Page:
Have you always wanted a large, purebred dog? One with the heart of a lamb, or maybe the courage of a lion? And now you’ve finally found one? However, before you hand over the money for that beautiful Akita, Doberman, or Rotten-weiler … er, I mean … Rottweiler … remember this. Insurance companies discriminate against certain breeds of dog.
Egads! That seems so unfair. Isn’t it illegal for someone to tell you what kind of dog you can own? You have your rights. Right? Right!
It might be unfair, but it’s not technically illegal. The insurance company isn’t preventing ownership, they’re just refusing to insure. No doubt it makes your blood boil, but it’s pretty tough to fight city hall. So, instead, here are a few options.
Pick and Choose (Purebred Dogs)
Not every large dog is on the “hit list.” If you were toying (ha, “toy” — no pun intended) with the idea of a Siberian Husky, but you’d be just as happy with a Bouvier, then it’s obvious what to do. However, if you’ll wither and die without that Husky, then …
Pick and Choose (Insurance Companies)
Check the lists online, and you’ll notice some insurance carriers have one purebred dog on the list, while another has a different one. Well, actually, most of them have quite a few dogs, but they aren’t all the same. If your current insurance company won’t insure against Husky ownership, perhaps another company will. Just make sure you have the facts before you fork hard-earned cash over to a breeder, and before you swap insurance companies.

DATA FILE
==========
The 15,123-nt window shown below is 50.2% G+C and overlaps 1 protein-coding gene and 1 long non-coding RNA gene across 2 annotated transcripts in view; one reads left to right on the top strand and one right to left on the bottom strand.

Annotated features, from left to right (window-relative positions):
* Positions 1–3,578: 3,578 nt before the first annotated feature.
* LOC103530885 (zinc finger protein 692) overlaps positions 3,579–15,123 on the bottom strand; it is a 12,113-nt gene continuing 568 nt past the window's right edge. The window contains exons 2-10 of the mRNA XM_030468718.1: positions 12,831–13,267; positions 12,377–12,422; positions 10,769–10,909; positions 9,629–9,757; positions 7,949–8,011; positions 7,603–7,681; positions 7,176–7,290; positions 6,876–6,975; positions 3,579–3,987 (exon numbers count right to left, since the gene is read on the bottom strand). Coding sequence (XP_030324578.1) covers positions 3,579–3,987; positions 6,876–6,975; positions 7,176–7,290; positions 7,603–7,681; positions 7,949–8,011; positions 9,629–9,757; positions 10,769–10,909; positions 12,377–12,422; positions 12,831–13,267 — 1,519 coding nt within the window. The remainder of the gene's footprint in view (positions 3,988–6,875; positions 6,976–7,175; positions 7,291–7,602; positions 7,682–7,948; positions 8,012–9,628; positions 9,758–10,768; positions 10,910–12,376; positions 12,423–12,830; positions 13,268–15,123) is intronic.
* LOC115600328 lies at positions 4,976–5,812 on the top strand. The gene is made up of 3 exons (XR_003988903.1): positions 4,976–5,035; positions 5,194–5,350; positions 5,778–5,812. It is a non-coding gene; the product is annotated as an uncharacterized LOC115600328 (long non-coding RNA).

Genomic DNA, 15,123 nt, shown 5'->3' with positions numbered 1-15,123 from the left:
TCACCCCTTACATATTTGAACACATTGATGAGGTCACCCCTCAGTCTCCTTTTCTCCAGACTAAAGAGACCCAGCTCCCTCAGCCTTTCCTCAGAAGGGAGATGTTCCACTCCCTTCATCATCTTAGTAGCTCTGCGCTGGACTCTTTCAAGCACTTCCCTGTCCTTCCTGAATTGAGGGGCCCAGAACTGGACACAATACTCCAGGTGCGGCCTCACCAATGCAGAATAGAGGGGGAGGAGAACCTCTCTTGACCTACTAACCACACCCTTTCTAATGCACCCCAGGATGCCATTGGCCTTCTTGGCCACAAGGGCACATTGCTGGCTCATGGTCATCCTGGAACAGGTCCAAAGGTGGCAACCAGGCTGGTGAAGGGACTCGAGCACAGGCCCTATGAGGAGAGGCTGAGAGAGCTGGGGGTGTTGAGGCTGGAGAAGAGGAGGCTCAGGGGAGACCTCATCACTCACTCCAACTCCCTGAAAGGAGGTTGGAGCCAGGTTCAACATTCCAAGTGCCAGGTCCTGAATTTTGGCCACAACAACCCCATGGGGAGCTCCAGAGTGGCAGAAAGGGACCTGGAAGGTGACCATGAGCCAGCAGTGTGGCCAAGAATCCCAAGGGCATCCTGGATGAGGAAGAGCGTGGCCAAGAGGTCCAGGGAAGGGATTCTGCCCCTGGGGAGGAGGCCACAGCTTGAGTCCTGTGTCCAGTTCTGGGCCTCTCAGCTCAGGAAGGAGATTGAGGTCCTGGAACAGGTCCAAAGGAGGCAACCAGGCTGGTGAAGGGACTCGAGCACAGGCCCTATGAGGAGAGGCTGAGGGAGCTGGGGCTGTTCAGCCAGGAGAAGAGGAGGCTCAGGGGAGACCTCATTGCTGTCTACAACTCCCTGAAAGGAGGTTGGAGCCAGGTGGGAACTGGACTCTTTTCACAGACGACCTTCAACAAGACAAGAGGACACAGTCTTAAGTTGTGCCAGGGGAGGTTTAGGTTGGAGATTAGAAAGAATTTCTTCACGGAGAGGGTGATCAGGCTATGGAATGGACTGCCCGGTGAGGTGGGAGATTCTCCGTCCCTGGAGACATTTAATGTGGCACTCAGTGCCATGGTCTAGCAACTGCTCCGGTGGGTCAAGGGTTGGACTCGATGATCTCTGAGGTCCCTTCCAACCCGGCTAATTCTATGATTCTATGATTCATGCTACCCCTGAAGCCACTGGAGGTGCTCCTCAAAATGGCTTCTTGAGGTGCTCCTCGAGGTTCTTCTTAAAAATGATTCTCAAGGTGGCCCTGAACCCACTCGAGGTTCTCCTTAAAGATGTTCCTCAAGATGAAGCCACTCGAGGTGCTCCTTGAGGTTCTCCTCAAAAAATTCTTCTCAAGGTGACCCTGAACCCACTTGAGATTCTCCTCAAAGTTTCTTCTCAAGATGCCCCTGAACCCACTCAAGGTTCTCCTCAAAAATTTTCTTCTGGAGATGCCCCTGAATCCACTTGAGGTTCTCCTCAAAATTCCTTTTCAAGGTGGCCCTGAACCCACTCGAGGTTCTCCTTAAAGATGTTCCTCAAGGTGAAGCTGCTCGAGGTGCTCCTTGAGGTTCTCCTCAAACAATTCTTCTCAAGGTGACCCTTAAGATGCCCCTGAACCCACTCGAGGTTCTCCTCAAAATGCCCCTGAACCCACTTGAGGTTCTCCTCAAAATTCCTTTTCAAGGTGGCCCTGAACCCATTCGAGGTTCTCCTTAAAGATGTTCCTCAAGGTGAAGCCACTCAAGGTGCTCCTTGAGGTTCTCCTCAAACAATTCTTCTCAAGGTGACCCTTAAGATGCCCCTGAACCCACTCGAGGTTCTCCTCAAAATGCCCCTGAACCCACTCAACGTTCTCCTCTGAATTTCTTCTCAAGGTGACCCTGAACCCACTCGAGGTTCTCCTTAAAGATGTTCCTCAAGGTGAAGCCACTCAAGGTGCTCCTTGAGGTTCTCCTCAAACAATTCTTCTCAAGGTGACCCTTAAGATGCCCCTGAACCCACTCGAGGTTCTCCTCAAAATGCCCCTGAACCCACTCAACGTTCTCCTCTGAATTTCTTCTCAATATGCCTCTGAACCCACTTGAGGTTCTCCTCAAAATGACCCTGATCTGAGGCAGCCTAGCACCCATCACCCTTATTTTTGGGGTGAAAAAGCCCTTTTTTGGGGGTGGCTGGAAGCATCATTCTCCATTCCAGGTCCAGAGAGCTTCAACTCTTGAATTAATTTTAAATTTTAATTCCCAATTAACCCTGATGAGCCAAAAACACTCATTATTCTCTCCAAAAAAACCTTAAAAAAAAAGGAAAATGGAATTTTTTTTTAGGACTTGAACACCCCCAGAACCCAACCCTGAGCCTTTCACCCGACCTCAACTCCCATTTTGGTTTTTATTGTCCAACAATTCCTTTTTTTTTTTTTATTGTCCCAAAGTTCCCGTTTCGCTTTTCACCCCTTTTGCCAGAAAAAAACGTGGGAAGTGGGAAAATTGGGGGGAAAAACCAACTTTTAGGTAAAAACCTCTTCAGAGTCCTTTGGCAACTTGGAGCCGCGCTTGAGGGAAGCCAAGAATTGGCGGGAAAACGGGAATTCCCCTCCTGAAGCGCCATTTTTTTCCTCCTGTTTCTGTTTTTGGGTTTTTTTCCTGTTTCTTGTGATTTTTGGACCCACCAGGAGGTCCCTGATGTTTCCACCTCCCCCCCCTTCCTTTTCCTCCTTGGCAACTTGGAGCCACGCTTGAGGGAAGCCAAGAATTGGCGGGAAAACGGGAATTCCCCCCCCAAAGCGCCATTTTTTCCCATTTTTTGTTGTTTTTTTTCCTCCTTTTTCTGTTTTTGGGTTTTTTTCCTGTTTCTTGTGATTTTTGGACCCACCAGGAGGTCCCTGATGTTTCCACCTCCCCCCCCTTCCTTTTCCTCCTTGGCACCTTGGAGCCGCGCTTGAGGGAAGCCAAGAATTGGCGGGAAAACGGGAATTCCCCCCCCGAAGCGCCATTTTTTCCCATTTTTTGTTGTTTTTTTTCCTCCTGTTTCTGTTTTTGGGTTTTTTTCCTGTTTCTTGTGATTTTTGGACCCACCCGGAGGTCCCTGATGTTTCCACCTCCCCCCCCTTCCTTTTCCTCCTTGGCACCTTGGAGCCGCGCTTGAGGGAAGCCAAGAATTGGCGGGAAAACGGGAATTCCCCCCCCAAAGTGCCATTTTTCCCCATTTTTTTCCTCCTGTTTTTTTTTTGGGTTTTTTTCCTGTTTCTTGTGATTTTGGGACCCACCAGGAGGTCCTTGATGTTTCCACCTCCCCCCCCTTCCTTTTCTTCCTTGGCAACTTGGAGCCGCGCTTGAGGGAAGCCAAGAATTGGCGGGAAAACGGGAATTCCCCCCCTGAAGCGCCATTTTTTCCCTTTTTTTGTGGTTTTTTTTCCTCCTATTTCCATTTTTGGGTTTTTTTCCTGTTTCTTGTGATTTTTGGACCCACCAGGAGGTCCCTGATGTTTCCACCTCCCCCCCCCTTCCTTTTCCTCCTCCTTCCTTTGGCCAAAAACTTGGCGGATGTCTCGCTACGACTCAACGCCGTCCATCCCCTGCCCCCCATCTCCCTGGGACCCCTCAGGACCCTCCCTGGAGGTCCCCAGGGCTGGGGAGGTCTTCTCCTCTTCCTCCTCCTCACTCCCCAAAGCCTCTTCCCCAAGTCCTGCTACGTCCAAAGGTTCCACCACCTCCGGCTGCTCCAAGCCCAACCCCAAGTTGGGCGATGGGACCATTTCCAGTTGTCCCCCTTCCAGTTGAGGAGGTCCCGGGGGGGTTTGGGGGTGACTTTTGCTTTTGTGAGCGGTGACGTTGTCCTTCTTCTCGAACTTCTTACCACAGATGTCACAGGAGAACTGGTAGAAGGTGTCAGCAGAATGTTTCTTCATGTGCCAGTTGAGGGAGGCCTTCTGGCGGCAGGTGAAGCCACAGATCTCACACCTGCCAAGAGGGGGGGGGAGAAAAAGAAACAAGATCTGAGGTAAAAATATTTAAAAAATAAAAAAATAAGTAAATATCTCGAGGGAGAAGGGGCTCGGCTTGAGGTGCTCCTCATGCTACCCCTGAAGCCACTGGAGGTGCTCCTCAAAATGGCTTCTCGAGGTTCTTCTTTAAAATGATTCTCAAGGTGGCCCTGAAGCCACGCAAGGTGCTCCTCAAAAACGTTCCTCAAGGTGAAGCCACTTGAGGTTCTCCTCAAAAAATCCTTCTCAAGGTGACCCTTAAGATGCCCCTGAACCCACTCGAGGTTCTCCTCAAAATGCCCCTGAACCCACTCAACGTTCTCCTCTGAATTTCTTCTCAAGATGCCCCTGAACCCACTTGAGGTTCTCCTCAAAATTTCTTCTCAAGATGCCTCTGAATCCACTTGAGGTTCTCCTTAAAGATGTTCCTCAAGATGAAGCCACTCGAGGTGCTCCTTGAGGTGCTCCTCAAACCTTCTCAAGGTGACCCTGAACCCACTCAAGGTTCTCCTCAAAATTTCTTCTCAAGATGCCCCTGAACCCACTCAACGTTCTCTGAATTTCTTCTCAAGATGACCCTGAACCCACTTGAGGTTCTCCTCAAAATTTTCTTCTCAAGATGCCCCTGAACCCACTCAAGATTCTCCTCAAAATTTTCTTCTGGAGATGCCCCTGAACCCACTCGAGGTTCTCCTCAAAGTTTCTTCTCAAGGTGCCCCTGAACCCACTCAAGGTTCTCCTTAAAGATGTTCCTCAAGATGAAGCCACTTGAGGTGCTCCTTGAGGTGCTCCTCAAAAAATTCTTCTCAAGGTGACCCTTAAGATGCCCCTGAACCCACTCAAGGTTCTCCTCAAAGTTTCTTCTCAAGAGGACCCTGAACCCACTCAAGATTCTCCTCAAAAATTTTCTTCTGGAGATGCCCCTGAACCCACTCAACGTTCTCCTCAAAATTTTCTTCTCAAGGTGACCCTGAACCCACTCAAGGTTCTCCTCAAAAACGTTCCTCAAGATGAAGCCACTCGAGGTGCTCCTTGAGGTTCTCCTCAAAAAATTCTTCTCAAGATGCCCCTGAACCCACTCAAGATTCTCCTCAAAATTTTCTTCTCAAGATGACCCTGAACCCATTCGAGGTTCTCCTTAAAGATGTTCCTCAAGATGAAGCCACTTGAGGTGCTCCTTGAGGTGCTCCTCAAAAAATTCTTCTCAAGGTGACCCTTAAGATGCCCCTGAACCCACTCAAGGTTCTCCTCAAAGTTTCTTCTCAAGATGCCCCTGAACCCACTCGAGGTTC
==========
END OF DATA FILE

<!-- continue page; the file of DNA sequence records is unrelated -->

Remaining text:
Purchase Dangerous Dog Liability Insurance
This is an alternative that might not be available to the general public yet, but is there for rescue homes, foster homes, and trainers. Yes, the cost will be in addition to your regular homeowner’s premium, but it’s worth it in the long run.
More than You Can Chew
You might be able to fool your insurance company by not telling them you’ve bought a dog that’s on their hit list. Well, for a little while. But, when they find out, they’ll drop you like a wiener that’s hot off the grill. Then, when you apply for new insurance elsewhere, you’ll have to disclose you were dropped by another company.
And what if you do manage to keep it a secret … until your dog bites someone, (or even just jumps on them, knocks them down and they hit their head) and your agent discovers the company is slapped with a $40,000 claim?
Well, in that case, it seems that you — and your dog — will have bitten off more than you can chew.
“Breed Specific Homeowner’s Insurance, Association of Pet Dog,Trainers Position Statement,” apdt.com.
Embedded links listed above.
Personal experience with dogs.
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